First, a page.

Labeling. - Deepstash
Labeling.

Labeling.

Labeling. You label yourself or others so you see your entire self (or someone else) as totally defective or superior. For example, when you make a mistake, you call yourself a “loser” instead of saying, “I made a mistake.”

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MORE IDEAS FROM THEARTICLE

Feeling Great by David D. Burns

The Book in Five Big Ideas

  1. Your negative emotions result from your thoughts and not from the circumstances of your life.
  2. The negative thoughts that upset you are nearly always distorted and twisted.
  3. When you can change the way you think, you can change the way you feel.
  4. Negative feelings always say something good about you
  5. People may resist treatment because they have mixed or even negative feelings about recovery or will have to do something they don’t want to do.

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Mental Filtering.

Mental Filtering. You focus on something bad and filter out all the positives—or you focus on something positive and ignore all the negatives. For example, you get one low rating in a job evaluation and conclude you’re doing a lousy job.

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Overgeneralization.

Overgeneralization. You think about a negative event as a never-ending pattern of defeat or a positive event as a never-ending pattern of success. For example, you label yourself “unlovable” after a breakup.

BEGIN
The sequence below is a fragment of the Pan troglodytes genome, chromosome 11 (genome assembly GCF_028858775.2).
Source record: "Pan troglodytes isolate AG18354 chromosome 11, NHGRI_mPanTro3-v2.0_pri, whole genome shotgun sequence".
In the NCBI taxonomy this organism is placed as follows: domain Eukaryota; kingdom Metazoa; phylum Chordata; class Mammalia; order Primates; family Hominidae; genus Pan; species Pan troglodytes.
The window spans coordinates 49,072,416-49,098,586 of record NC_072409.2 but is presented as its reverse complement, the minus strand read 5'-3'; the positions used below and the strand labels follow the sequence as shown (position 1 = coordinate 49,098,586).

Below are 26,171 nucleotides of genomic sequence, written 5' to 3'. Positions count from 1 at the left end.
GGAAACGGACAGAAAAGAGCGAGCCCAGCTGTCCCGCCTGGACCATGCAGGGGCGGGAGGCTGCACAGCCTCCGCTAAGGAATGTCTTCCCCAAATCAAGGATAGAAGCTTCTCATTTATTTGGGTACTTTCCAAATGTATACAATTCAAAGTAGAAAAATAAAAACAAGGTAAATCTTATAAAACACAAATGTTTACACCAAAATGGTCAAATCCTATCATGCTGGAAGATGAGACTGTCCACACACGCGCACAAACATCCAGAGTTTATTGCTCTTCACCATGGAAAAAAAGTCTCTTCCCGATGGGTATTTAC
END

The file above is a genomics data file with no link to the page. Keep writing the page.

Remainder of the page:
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 Should Statements.

 Should Statements. You make yourself miserable with shoulds, musts, or ought tos. Self-directed shoulds cause feelings of guilt, shame, depression, and worthlessness. Other-directed shoulds trigger feelings of anger and frustration toward others. World-directed shoulds cause feelings of anger and frustration toward the world.

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Discounting the Positive/Negative.

Discounting the Positive/Negative. You tell yourself that certain negative or positive facts don’t count to maintain a negative or positive image of yourself or the situation. For example, someone compliments you, and you tell yourself, “They’re just saying that to be nice.” Feelings of inferiority nearly always result from mental filtering and discounting the positive. 

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Jumping to Conclusions.

Jumping to Conclusions. You jump to conclusions that aren’t warranted by the facts. There are two common versions of this distortion.

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Feeling Great Summary

You feel the way you think. In other words, your negative emotions, like depression and anxiety, come from your thoughts and not from the circumstances of your life.

The negative thoughts that upset you are nearly always distorted and twisted. They’re just not true. Depression and anxiety are the world’s oldest cons.

When you can change the way you think, you can change the way you feel. Best of all, that change can happen rapidly, even if the feelings of depression and anxiety are severe.